“Now, it’s taking man hours and machine hours away from his financial plan,” he said. “He (Scholtes) needs to be paid by somebody or at the end of the day, he’s not gonna have money for payroll, for fuel, for tires, for insurance. So, it’s a whole different budgeting process.”
Hilger said if it was ultimately decided to throw Scholtes “a bone” and budget — or pre-pay the highway department — the $20,000 to have its personnel and equipment do things like plow around the courthouse during the winter months or do work for the forestry department and keep track of it, that would be possible.
“But, up to this point, for as long as I know of, we’ve never given the money to do it so therefore to ask them to do it would create a budget issue with them,” he said.
Hilger clarified for Doyen the highway department isn’t given tax levy dollars for unbudgeted work.
He said the county gives the highway department through the budget process approximately $450,000.
“There’s about $100,000 to cover some overhead that’s not billable, like mixed time and administrative time,” Hilger said, adding in the 2020 budget, there’s $250,000 for equipment, a reduction from $350,000.
“So, do we give some (tax levy) money, Steve?” Hilger asked. “Yes, we do. That’s why I’m saying could you make some special arrangement for limited amounts of effort, I suppose. The biggest thing is we don’t charge the state and towns different rates.”
‘No common sense’
Vilas County board chairman Ron DeBruyne, also chairman of the county board’s finance and public property committees and silent to this point, spoke up.
“Well, I understand there’s no common sense in government,” he said. “That’s why we’re sitting here discussing this because common sense is not part of this discussion.”
DeBruyne asked why Vilas County taxpayers would pay the highway department more than a local, private contractor.
“There’s no common sense to it,” he said. “And Steve has kind of been taking the brunt of this, but this discussion was very heated at the (Dec. 3 meeting of the) forestry committee and I was part of the heat. I think it’s stupid.”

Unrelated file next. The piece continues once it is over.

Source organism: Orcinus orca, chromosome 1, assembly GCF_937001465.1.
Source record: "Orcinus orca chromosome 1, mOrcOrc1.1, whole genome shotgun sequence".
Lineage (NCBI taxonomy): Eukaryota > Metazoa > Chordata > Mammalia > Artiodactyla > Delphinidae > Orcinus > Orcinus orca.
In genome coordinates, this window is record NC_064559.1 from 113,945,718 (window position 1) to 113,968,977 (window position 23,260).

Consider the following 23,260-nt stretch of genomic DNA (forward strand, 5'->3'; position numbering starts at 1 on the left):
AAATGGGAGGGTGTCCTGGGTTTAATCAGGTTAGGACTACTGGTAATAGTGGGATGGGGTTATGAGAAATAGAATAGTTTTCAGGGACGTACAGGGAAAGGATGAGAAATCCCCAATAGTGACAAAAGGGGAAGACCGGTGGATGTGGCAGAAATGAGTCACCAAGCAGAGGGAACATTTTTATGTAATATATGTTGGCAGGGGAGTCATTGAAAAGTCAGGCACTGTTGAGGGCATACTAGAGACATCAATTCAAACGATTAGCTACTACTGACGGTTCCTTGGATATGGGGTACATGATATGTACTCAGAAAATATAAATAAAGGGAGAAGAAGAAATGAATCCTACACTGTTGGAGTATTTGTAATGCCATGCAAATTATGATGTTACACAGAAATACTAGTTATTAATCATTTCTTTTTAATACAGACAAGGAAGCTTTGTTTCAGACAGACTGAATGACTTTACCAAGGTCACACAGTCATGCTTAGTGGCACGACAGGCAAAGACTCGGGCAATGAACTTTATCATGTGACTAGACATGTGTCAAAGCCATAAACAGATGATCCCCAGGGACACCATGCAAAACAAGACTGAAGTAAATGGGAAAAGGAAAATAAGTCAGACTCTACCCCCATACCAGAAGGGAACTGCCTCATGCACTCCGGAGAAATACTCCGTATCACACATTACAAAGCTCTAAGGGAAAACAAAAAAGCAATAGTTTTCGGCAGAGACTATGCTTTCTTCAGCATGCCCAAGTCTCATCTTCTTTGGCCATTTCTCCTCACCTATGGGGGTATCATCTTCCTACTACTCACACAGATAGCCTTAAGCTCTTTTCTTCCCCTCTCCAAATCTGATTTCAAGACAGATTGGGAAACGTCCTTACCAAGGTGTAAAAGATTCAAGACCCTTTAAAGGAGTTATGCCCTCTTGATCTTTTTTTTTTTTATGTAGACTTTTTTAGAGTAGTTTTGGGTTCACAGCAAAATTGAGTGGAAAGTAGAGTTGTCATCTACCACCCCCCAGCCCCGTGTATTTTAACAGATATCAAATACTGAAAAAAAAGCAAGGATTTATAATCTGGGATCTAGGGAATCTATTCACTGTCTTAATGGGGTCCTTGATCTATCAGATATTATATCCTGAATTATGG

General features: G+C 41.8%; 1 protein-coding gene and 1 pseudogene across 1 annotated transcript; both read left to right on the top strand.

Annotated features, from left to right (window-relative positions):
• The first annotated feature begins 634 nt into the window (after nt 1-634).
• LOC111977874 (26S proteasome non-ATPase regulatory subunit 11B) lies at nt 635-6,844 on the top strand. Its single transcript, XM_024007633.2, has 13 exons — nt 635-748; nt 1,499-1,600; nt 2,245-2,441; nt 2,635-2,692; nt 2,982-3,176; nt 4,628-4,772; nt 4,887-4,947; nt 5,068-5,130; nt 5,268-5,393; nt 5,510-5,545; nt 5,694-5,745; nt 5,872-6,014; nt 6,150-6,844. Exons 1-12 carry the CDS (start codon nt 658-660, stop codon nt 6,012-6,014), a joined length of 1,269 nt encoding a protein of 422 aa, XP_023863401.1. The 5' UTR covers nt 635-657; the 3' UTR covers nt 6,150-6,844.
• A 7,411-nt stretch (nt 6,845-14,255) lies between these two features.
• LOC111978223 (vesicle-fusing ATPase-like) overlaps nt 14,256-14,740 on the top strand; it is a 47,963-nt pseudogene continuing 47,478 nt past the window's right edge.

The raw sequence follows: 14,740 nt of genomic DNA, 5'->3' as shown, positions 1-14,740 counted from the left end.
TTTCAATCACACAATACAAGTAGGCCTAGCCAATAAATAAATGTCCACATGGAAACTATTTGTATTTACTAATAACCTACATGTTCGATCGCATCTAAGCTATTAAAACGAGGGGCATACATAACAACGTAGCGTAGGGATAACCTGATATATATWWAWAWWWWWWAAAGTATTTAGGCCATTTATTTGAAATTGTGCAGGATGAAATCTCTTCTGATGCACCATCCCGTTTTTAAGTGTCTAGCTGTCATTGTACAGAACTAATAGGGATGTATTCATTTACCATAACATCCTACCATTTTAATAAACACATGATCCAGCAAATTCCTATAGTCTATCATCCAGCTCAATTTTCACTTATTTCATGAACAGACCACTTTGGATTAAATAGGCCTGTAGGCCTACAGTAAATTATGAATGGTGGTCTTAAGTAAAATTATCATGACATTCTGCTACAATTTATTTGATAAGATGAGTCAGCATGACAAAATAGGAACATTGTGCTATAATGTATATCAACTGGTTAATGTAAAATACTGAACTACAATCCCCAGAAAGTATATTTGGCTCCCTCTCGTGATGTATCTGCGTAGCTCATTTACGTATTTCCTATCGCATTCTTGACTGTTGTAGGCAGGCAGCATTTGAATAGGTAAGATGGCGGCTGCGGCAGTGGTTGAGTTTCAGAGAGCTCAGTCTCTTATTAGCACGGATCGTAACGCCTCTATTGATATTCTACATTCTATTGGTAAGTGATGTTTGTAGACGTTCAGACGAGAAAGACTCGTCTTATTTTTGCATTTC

Hilger once again alluded to occasional use type situations.
“I think the department heads could probably work it out,” he said. “Can you use it for free? Maybe not. Can there be a discount to it? I think so.”
Hilger said a motion could be made along the lines of directing department heads to work out a reasonable rate.
“Or we want the state rate to be discounted by 50% per town board,” he said. “Or a number. Again, I think it would be different if you say ‘I need four highway guys and eight pieces of equipment all fall or all summer. I think then we’d have to look at that. Does it make sense? Or would we have to subsidize them more than we currently do?”
Forestry department head Al Murray asked about the possibility of establishing an internal rate for departments to use.
“I think you can,” Hilger said. “I don’t think the state is gonna reprimand us for that.”
“That’s where we go over the edge on costs you’re talking about with the operators and equipment,” Murray said.
Before the discussion was over, DeBruyne made a final comment, saying he was glad it was taking place.
“I know you guys are getting tired of hearing about it,” he said. “But in all my years on the county board, this subject has come up many, many times.”
DeBruyne said there were two reasons a private contractor handles the snow plowing around the county courthouse, the first being highway department personnel and equipment are out taking care of the county roads and highways.
He said there’s also a financial advantage in “going outside our own agencies to get the work done.”
“That has always fascinated me,” DeBruyne said.
There was no decision made at the end of that Dec. 17 discussion but last week, DeBruyne told The Lakeland Times his understanding was Scholtes and Murray would be taking about what could be done with respect to equipment sharing within financial parameters.
“I have faith in both Al and Nick,” he said. “Hopefully, they’ll discuss it and find a way for Vilas County to use the equipment that we have efficiently.”
Brian Jopek may be reached via email at [email protected]